The short-term outcomes of ACL reconstruction performed using the 3-portal technique were compared with those using the conventional transtibial procedure in our previous study15). Our conclusion was that the two AM portal technique had the advantage of restoring rotational stability and graft obliquity (Table 1). A statistically significant intergroup difference was observed in the postoperative pivot shift test: the test was negative in 30 patients (90.9%) in the experimental group and in 26 patients (78.8%) in the control group (p=0.04)15). However, it was thought that a longer follow-up would be necessary because disadvantages such as the acute bending angle and short femoral tunnel could be impair the long-term outcome. Because the far AM portal technique has been recently developed, mid-term follow-up data and articles comparing short-term and mid-term outcomes are rare. The purpose of this study was to evaluate the mid-term (at least 5 years) outcomes of ACL reconstruction using the far AM portal by comparing with the short-term follow-up values. The hypothesis of this study was that there would be no significant difference between the short-term and mid-term outcomes and the short-term outcomes would be maintained until the midterm follow-up.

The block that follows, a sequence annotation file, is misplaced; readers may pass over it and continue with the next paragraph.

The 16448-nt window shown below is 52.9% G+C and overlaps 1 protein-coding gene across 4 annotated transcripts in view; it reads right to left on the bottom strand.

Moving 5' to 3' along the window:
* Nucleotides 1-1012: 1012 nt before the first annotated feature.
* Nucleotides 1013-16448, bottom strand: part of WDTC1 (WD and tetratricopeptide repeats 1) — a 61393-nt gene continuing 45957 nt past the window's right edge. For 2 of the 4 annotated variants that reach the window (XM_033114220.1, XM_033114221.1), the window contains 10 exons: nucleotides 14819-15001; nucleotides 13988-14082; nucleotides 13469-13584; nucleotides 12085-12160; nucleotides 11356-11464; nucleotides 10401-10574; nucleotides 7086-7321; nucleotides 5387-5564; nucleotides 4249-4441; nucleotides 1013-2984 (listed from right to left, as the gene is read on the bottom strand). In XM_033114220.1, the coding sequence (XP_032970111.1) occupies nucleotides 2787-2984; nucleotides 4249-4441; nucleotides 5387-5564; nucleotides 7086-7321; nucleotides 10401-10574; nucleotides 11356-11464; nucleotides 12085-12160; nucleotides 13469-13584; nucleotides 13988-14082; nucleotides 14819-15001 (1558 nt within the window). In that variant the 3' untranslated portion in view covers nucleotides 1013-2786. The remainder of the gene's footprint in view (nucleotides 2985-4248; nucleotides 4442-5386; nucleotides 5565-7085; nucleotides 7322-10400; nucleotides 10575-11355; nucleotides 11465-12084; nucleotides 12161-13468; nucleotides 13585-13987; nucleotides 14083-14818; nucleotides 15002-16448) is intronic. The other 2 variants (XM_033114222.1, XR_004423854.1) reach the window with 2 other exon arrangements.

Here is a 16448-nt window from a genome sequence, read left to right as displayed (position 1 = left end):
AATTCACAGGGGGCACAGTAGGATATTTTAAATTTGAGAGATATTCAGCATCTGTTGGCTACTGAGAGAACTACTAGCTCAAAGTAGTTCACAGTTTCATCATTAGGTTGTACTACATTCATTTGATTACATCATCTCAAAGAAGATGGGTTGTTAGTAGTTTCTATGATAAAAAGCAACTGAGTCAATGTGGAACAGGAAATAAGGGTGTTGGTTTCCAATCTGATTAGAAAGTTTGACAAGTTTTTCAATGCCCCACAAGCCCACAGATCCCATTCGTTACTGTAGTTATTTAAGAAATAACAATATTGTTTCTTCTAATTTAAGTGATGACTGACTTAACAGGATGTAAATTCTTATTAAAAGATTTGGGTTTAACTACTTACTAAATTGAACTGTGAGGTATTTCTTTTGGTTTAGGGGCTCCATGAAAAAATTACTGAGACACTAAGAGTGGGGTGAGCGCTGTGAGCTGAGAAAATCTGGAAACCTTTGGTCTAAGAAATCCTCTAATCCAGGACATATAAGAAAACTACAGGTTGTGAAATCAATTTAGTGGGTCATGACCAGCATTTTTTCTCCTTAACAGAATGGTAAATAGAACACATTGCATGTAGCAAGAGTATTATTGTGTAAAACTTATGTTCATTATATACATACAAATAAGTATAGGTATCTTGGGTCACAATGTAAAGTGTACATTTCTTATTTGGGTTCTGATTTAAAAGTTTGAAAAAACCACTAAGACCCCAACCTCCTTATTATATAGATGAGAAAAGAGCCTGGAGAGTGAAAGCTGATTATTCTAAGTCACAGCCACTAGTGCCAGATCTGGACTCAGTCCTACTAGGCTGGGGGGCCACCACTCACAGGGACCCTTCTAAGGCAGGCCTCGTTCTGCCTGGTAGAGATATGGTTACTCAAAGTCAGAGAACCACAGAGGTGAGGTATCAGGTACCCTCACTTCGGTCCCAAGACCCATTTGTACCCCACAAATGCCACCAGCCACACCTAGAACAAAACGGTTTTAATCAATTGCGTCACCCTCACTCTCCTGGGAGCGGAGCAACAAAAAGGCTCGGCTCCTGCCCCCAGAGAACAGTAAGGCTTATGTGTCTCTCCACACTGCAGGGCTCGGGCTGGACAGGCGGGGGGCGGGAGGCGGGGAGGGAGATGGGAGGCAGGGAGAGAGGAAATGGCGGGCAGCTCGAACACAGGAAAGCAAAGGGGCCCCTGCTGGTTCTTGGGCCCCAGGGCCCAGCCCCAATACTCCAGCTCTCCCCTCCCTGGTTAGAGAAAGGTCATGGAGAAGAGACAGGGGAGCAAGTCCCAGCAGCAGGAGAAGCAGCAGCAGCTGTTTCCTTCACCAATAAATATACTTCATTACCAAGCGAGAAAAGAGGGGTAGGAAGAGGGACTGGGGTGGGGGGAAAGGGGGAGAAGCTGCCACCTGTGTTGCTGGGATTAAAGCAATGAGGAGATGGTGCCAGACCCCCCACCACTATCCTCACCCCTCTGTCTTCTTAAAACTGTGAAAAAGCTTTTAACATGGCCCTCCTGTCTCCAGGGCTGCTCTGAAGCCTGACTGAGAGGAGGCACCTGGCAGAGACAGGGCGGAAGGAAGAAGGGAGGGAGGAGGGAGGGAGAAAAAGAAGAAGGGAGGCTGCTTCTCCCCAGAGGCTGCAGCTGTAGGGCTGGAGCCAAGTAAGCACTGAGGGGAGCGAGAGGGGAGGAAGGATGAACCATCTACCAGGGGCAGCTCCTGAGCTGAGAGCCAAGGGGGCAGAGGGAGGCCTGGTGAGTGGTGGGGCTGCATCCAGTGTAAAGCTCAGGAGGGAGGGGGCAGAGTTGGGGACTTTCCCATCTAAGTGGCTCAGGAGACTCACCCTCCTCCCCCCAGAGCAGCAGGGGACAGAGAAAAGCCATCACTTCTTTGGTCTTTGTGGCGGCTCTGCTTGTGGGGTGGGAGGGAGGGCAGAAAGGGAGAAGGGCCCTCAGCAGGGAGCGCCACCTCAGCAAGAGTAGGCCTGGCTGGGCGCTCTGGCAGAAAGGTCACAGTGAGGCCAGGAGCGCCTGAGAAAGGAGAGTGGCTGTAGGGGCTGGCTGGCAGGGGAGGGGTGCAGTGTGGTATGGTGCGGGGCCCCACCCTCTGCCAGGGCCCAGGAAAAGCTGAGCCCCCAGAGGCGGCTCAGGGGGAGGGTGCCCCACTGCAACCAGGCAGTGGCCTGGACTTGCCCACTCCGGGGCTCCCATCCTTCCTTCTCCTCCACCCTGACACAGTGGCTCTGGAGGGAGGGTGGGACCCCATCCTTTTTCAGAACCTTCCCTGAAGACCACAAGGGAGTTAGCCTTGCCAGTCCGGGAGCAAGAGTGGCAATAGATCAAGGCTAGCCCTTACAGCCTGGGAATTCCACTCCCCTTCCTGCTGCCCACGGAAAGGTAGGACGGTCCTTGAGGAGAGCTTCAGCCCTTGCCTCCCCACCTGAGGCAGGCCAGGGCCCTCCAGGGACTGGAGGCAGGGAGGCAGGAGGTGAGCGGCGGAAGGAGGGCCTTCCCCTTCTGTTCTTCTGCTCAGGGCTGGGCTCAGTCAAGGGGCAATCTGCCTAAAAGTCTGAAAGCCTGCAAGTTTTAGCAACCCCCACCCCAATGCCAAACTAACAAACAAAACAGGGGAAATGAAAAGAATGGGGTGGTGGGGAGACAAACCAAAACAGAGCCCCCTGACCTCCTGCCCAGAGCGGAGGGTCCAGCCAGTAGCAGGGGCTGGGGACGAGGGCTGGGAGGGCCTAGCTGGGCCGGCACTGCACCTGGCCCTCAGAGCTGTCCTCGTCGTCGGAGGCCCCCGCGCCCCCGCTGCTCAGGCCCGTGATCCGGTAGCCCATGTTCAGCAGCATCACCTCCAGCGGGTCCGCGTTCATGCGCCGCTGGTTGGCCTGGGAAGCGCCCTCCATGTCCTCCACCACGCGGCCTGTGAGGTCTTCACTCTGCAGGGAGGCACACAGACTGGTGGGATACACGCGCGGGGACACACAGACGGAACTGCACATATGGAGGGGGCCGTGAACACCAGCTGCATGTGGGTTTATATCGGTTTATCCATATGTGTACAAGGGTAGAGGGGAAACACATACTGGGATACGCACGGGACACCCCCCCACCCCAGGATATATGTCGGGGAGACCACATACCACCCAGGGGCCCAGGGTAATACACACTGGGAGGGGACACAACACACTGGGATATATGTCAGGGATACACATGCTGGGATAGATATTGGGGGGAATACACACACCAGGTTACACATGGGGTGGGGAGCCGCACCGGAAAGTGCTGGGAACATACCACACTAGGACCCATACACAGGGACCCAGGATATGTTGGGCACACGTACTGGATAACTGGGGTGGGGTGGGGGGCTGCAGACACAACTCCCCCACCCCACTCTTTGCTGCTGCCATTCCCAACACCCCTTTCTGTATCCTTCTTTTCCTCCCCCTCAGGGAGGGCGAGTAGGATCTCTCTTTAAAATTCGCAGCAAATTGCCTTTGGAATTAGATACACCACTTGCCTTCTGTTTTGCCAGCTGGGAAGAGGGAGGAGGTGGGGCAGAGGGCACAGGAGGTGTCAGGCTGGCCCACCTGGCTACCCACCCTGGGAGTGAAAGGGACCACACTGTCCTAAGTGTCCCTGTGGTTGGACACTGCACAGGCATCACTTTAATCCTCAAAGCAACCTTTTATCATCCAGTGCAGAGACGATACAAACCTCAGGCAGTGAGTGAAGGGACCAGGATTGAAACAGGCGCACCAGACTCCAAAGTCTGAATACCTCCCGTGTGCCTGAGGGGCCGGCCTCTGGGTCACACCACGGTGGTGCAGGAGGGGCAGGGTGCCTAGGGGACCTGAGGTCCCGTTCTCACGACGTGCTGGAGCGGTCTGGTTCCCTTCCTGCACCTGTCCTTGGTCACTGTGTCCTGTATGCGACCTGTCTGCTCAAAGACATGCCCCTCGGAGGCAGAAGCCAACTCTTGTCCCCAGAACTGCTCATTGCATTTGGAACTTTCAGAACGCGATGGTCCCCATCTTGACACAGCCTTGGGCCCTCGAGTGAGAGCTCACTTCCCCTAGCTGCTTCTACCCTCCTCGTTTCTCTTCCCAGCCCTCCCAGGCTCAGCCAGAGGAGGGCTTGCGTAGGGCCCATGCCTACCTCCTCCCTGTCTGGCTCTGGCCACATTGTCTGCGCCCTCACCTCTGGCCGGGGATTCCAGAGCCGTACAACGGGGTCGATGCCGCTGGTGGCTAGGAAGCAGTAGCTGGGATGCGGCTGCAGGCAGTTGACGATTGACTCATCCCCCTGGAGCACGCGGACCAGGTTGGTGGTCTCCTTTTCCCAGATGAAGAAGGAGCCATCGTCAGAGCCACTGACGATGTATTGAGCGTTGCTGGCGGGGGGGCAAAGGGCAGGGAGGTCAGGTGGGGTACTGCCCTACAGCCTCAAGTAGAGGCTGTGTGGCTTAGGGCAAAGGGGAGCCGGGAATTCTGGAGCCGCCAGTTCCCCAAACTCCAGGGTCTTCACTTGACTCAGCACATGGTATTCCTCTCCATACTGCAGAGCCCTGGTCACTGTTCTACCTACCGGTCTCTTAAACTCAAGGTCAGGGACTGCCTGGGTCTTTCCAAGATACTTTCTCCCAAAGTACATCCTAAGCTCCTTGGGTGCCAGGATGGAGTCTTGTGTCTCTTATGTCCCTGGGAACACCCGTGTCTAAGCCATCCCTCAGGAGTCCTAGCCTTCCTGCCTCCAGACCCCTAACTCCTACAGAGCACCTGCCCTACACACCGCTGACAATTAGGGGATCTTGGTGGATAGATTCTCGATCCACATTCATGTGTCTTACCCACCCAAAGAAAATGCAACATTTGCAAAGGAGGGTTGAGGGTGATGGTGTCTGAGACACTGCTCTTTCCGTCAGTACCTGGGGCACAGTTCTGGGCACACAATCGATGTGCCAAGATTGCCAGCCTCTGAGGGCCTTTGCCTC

From September 2008 to April 2010, 97 patients were treated by an anatomical ACL reconstruction using the two AM portal technique. Among them, 50 patients available for ≥5 years of followup were included in this study and 31 patients were lost to followup. The mean follow-up period was 68.5±13.9 months (range, 60 to 84 months). The clinical outcomes of the mid-term follow-up were compared with the short-term (minimum 1-year follow-up) values in the same patients. There were 39 males and 11 females. Their mean age was 33.0±13.0 years (range, 19 to 70 years) at the time of surgery. The average body mass index of the patients was 24.7±2.8 kg/m2 (range, 19.3 to 32.5 kg/m2). Regarding the mechanism of injury, 35 patients were injured in sports activities including soccer (17 patients), basketball (9 patients), volleyball (3 patients), table tennis (3 patients), and skiing (3 patients). The remaining 15 patients were injured after slip down without sports activities. A combined injury was noted in the ACL-injured knee in 24 cases: lateral meniscus tear in 17 cases, medial meniscus tear in 4 cases, and combined lateral & medial meniscus tear in 5 cases. The Achilles tendon allograft was used in all patients (Table 2). The exclusion criteria were as follows: 1) an injury in the contralateral knee and 2) an injury to the posterior cruciate ligament or collateral ligament that could affect joint stability of the ACL-injured knee.